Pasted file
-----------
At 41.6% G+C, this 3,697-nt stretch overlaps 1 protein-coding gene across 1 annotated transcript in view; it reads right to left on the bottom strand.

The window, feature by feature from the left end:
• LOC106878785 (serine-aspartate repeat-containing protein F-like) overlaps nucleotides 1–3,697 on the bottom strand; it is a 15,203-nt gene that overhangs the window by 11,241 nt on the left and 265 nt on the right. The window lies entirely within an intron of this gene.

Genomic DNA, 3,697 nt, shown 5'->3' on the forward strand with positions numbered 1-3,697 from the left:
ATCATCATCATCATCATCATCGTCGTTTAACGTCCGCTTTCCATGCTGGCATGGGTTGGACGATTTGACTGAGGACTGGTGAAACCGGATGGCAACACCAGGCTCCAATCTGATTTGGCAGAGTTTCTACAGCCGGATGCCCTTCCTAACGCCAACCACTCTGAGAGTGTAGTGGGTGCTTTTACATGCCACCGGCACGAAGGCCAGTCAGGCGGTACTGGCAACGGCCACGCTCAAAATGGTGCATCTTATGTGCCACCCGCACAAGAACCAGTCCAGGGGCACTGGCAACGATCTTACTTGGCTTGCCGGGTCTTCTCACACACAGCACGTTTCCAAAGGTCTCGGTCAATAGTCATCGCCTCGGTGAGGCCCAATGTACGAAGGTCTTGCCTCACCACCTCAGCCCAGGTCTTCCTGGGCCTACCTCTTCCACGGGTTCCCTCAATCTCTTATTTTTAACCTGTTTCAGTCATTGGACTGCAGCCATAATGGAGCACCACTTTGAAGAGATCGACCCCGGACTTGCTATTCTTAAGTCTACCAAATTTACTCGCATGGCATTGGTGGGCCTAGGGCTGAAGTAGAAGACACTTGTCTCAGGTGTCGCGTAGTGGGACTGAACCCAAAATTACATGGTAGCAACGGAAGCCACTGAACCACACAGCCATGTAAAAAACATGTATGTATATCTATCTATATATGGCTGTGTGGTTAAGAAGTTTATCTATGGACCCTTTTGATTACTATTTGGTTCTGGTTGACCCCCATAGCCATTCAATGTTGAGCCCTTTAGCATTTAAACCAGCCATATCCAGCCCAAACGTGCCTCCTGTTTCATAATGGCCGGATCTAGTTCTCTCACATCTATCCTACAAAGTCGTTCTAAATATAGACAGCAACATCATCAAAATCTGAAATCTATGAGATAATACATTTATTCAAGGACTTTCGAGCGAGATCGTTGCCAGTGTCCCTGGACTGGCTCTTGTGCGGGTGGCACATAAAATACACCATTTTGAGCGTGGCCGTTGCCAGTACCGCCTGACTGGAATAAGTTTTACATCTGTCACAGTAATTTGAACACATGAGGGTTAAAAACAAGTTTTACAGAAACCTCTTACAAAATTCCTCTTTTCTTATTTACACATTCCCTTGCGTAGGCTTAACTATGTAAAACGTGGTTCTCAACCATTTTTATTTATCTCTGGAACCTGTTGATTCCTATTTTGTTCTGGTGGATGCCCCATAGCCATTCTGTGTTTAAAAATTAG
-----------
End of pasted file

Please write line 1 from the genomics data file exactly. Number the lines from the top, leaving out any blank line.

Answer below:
At 41.6% G+C, this 3,697-nt stretch overlaps 1 protein-coding gene across 1 annotated transcript in view; it reads right to left on the bottom strand.